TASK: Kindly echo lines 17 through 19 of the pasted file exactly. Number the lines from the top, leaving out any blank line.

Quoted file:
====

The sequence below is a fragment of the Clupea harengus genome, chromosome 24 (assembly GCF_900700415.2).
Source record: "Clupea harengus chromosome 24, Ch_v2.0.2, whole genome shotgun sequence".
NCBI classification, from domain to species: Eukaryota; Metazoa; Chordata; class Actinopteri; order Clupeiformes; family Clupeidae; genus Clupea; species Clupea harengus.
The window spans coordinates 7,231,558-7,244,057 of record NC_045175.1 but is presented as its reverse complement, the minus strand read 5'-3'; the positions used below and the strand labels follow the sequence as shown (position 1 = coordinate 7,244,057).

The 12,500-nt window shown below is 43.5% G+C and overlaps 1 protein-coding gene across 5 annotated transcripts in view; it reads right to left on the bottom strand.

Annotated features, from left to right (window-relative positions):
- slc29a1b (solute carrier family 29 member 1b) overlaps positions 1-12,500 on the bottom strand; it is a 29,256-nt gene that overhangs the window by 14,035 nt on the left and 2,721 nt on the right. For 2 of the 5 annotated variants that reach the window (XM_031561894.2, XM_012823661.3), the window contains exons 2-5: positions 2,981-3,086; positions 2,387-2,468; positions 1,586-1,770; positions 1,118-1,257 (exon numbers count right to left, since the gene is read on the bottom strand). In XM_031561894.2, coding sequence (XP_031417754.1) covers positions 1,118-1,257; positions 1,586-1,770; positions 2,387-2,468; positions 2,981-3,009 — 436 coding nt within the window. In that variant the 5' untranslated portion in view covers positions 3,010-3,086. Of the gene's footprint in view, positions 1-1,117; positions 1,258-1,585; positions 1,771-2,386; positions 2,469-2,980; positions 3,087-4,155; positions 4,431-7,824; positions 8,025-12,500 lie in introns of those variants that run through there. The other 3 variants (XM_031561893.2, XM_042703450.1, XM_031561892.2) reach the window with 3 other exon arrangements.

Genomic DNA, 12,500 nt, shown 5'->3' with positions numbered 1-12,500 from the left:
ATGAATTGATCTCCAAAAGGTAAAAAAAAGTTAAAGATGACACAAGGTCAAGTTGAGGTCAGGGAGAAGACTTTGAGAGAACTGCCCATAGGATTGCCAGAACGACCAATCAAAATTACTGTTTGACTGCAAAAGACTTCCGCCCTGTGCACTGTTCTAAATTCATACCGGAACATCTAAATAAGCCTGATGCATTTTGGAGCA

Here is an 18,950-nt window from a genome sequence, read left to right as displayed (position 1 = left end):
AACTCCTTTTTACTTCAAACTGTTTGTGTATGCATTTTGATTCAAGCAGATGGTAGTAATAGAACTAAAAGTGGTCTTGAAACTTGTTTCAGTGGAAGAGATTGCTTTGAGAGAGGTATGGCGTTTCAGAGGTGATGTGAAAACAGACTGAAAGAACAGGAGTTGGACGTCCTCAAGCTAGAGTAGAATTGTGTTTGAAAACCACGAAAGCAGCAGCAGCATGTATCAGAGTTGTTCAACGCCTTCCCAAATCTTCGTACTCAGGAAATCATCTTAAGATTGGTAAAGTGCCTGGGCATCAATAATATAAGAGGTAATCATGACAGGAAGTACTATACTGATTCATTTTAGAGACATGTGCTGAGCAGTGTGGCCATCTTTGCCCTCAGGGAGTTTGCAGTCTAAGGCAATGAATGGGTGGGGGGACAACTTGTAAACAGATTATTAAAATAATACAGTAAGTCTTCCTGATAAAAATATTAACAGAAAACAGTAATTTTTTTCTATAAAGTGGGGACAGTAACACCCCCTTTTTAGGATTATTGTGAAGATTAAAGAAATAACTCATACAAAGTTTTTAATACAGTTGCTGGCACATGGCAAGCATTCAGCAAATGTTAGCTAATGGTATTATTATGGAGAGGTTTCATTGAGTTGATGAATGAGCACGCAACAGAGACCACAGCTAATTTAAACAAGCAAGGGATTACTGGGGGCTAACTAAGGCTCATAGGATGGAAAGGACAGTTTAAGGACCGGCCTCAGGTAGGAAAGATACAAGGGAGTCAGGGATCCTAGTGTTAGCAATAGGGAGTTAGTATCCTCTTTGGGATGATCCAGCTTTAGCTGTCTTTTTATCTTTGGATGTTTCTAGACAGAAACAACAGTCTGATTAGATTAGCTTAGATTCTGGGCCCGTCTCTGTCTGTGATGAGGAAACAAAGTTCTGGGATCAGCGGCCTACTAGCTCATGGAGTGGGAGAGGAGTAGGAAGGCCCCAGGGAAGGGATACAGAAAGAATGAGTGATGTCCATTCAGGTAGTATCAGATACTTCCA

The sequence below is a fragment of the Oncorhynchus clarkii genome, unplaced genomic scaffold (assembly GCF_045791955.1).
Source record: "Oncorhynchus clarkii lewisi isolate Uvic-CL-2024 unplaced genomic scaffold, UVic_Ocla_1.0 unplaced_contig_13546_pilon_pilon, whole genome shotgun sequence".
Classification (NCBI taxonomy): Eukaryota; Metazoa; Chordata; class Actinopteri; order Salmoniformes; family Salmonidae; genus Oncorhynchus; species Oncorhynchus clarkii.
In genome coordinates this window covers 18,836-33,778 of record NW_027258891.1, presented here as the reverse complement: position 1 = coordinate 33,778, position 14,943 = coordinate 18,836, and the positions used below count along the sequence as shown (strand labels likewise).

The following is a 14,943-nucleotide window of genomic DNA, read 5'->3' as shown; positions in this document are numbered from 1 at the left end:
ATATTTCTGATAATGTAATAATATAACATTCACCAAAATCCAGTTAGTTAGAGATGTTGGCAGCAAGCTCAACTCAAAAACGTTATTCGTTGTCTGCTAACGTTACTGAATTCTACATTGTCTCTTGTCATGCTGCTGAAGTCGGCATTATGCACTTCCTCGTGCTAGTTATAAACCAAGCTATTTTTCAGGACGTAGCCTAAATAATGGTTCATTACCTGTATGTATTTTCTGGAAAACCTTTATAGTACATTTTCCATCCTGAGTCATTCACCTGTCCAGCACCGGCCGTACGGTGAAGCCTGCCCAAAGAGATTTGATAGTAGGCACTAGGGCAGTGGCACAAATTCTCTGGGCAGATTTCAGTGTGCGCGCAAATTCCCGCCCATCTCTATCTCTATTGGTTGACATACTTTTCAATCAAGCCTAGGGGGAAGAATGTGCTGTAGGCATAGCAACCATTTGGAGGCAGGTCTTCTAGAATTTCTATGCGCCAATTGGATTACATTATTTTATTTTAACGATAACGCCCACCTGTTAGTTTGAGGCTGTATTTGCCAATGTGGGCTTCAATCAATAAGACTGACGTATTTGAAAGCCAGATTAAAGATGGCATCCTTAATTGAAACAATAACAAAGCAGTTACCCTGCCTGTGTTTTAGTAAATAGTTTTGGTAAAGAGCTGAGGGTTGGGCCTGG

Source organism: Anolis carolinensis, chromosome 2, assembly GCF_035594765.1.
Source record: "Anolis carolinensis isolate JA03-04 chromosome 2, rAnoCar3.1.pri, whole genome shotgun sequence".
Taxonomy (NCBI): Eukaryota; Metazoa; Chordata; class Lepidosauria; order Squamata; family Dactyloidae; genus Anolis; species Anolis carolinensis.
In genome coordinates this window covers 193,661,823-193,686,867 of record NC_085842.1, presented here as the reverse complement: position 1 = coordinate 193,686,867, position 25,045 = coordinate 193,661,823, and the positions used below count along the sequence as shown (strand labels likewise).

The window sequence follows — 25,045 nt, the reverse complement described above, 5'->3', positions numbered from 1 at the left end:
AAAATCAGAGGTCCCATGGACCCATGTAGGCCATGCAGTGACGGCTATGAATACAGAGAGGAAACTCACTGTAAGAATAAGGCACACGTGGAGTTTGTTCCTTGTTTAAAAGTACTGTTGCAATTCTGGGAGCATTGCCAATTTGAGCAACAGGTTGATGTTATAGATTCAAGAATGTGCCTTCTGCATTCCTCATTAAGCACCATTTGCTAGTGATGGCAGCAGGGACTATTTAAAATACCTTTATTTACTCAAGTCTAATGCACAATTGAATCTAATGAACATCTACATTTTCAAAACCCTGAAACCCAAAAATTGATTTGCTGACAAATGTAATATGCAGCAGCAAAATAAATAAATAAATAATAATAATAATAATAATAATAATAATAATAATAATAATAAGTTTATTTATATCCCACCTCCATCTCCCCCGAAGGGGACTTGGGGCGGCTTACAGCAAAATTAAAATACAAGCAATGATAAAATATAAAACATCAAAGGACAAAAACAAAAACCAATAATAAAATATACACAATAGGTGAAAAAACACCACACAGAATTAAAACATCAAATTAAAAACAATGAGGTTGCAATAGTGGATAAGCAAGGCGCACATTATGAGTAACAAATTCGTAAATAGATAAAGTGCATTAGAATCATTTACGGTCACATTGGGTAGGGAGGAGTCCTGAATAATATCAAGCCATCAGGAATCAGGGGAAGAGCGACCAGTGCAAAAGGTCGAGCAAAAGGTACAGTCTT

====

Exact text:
ATATTTCTGATAATGTAATAATATAACATTCACCAAAATCCAGTTAGTTAGAGATGTTGGCAGCAAGCTCAACTCAAAAACGTTATTCGTTGTCTGCTAACGTTACTGAATTCTACATTGTCTCTTGTCATGCTGCTGAAGTCGGCATTATGCACTTCCTCGTGCTAGTTATAAACCAAGCTATTTTTCAGGACGTAGCCTAAATAATGGTTCATTACCTGTATGTATTTTCTGGAAAACCTTTATAGTACATTTTCCATCCTGAGTCATTCACCTGTCCAGCACCGGCCGTACGGTGAAGCCTGCCCAAAGAGATTTGATAGTAGGCACTAGGGCAGTGGCACAAATTCTCTGGGCAGATTTCAGTGTGCGCGCAAATTCCCGCCCATCTCTATCTCTATTGGTTGACATACTTTTCAATCAAGCCTAGGGGGAAGAATGTGCTGTAGGCATAGCAACCATTTGGAGGCAGGTCTTCTAGAATTTCTATGCGCCAATTGGATTACATTATTTTATTTTAACGATAACGCCCACCTGTTAGTTTGAGGCTGTATTTGCCAATGTGGGCTTCAATCAATAAGACTGACGTATTTGAAAGCCAGATTAAAGATGGCATCCTTAATTGAAACAATAACAAAGCAGTTACCCTGCCTGTGTTTTAGTAAATAGTTTTGGTAAAGAGCTGAGGGTTGGGCCTGG

Source organism: Anolis carolinensis, chromosome 2, assembly GCF_035594765.1.
Source record: "Anolis carolinensis isolate JA03-04 chromosome 2, rAnoCar3.1.pri, whole genome shotgun sequence".